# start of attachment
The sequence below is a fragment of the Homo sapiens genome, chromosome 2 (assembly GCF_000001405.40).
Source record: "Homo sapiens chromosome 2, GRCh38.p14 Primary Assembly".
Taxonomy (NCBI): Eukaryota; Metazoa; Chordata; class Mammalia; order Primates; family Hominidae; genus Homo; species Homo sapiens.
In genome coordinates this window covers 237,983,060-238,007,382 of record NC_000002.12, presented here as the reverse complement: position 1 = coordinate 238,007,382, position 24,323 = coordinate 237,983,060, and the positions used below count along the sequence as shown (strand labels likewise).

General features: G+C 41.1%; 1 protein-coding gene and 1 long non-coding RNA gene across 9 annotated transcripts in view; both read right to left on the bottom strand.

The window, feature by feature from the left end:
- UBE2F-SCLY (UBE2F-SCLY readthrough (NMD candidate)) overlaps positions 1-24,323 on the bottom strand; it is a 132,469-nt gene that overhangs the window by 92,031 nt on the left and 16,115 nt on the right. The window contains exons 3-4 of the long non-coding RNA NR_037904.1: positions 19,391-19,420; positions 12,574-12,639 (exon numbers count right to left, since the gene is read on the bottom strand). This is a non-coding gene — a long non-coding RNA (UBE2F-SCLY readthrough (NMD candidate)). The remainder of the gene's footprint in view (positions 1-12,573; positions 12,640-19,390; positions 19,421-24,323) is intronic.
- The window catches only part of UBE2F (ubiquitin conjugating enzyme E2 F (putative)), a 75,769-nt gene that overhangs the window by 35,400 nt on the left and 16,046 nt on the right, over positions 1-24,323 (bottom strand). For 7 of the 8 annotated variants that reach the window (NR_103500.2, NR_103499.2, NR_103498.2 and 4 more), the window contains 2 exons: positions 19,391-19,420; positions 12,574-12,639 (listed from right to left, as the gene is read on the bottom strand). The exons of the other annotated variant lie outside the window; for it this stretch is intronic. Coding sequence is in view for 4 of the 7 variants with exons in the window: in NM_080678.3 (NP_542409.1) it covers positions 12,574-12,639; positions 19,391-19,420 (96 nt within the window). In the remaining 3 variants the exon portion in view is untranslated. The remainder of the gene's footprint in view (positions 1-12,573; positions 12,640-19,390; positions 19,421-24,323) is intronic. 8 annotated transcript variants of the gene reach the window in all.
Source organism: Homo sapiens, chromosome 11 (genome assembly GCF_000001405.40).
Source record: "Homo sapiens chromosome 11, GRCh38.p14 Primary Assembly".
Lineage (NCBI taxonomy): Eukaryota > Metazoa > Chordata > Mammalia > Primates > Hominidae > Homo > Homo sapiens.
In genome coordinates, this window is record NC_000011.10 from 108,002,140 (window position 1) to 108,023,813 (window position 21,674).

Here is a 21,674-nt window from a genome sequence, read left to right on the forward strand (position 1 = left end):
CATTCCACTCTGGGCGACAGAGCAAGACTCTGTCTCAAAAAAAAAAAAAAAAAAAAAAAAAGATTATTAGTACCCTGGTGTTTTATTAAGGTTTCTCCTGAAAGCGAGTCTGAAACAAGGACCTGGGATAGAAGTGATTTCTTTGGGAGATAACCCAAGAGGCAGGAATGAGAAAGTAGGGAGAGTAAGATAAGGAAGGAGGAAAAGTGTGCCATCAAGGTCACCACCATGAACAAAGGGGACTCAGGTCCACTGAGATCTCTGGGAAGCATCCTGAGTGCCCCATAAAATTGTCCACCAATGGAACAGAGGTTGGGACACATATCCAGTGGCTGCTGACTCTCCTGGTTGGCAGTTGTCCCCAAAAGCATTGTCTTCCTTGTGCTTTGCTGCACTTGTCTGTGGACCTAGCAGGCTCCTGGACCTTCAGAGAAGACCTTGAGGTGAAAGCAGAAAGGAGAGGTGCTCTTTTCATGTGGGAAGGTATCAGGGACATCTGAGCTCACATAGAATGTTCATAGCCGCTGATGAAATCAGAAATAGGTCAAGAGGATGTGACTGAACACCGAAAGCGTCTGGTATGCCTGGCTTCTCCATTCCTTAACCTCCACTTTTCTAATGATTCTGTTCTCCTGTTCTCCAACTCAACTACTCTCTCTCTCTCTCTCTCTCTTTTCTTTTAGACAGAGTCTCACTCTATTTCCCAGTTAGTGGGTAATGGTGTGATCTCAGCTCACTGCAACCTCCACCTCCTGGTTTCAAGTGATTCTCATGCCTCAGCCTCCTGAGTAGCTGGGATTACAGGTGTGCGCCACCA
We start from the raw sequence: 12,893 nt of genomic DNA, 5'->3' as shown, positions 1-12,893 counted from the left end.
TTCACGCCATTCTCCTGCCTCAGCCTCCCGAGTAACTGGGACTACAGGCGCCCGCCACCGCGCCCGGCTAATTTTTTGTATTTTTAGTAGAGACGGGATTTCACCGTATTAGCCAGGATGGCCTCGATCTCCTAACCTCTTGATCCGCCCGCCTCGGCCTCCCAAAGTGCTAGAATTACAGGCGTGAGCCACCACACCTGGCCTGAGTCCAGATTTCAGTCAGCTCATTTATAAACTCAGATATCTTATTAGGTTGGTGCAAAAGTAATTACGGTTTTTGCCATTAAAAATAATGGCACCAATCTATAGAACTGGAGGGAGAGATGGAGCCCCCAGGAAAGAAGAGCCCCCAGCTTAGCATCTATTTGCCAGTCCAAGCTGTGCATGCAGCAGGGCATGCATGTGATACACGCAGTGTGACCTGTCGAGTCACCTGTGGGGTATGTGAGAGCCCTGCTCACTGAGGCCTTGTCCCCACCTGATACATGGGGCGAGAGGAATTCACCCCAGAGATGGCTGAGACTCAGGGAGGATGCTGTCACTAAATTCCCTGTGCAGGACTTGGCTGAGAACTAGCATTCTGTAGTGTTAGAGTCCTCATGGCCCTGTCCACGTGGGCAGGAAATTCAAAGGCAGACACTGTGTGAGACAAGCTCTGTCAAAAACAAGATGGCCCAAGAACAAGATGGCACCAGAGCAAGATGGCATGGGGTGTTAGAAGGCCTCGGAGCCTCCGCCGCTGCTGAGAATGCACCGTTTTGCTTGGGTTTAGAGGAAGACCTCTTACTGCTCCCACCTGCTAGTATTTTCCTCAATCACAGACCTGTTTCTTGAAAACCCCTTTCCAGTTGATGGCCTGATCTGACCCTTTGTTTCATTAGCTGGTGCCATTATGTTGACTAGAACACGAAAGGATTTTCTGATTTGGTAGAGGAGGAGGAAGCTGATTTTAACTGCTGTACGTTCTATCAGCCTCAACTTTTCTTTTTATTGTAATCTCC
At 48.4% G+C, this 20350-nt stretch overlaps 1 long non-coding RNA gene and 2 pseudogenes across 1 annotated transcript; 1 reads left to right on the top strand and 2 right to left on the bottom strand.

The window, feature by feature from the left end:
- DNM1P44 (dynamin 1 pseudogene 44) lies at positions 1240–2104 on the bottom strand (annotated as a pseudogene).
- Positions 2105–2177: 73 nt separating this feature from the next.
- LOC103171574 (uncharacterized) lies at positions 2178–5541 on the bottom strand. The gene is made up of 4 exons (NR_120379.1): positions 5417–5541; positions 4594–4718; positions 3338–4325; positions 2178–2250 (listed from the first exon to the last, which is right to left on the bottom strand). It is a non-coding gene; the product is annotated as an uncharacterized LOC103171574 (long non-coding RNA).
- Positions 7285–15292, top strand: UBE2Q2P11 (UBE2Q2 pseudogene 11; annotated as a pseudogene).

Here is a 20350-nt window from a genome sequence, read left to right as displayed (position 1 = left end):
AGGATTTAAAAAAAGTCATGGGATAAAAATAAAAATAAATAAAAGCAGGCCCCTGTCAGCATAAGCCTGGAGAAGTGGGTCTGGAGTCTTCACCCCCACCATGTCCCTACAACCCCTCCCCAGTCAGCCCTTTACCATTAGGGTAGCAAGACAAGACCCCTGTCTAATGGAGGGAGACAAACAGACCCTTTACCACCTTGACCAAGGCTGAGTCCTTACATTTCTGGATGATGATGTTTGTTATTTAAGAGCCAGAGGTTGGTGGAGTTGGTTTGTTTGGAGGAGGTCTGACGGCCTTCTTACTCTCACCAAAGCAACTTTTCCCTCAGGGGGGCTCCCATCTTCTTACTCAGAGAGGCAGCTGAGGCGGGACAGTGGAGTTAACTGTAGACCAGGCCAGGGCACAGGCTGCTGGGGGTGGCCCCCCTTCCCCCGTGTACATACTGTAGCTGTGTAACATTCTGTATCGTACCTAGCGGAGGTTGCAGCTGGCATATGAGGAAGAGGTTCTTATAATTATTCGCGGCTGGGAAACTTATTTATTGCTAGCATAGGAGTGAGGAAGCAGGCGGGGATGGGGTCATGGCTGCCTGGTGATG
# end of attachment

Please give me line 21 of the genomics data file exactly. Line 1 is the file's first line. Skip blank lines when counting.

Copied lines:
- LOC103171574 (uncharacterized) lies at positions 2178–5541 on the bottom strand. The gene is made up of 4 exons (NR_120379.1): positions 5417–5541; positions 4594–4718; positions 3338–4325; positions 2178–2250 (listed from the first exon to the last, which is right to left on the bottom strand). It is a non-coding gene; the product is annotated as an uncharacterized LOC103171574 (long non-coding RNA).